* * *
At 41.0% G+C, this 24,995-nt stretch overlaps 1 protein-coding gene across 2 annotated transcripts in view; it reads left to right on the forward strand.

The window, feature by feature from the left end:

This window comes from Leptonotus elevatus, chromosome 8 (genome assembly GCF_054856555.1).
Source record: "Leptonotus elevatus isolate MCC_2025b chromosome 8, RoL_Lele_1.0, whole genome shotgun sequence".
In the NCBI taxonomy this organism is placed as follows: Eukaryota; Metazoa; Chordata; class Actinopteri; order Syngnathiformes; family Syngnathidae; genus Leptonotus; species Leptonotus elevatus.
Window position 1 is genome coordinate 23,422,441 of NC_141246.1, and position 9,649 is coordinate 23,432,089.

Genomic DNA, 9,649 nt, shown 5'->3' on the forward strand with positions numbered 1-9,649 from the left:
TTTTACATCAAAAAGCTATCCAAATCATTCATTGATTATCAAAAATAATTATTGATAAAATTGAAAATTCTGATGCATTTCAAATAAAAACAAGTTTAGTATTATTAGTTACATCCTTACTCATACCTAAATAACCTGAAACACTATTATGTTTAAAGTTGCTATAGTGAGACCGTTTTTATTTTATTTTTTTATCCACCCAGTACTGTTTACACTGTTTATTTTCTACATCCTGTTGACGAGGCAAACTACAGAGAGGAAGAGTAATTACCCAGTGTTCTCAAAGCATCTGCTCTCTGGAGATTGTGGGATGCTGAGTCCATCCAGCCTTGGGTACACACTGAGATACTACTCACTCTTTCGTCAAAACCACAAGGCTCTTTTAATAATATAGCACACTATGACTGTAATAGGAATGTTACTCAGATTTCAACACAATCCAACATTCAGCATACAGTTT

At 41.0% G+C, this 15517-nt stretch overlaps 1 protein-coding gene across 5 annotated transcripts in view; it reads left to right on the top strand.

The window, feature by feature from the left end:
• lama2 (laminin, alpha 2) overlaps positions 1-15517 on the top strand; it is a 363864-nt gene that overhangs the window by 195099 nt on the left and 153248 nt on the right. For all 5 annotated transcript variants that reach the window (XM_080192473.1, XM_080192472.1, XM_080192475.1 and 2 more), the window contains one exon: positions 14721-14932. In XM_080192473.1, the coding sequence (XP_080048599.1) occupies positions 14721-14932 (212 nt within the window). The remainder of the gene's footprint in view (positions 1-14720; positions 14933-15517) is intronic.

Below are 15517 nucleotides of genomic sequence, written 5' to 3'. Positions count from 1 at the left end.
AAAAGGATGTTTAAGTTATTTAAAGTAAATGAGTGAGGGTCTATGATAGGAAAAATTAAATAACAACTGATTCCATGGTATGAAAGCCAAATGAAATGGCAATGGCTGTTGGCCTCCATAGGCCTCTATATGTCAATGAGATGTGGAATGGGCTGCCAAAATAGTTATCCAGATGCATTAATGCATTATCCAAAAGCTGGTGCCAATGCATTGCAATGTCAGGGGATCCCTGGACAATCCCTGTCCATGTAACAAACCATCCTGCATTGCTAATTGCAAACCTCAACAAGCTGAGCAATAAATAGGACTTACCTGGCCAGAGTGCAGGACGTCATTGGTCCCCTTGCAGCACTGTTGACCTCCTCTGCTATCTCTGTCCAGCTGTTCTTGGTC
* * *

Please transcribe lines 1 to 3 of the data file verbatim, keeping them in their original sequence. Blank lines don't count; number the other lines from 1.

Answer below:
At 41.0% G+C, this 24,995-nt stretch overlaps 1 protein-coding gene across 2 annotated transcripts in view; it reads left to right on the forward strand.

The window, feature by feature from the left end:

This window comes from Leptonotus elevatus, chromosome 8 (genome assembly GCF_054856555.1).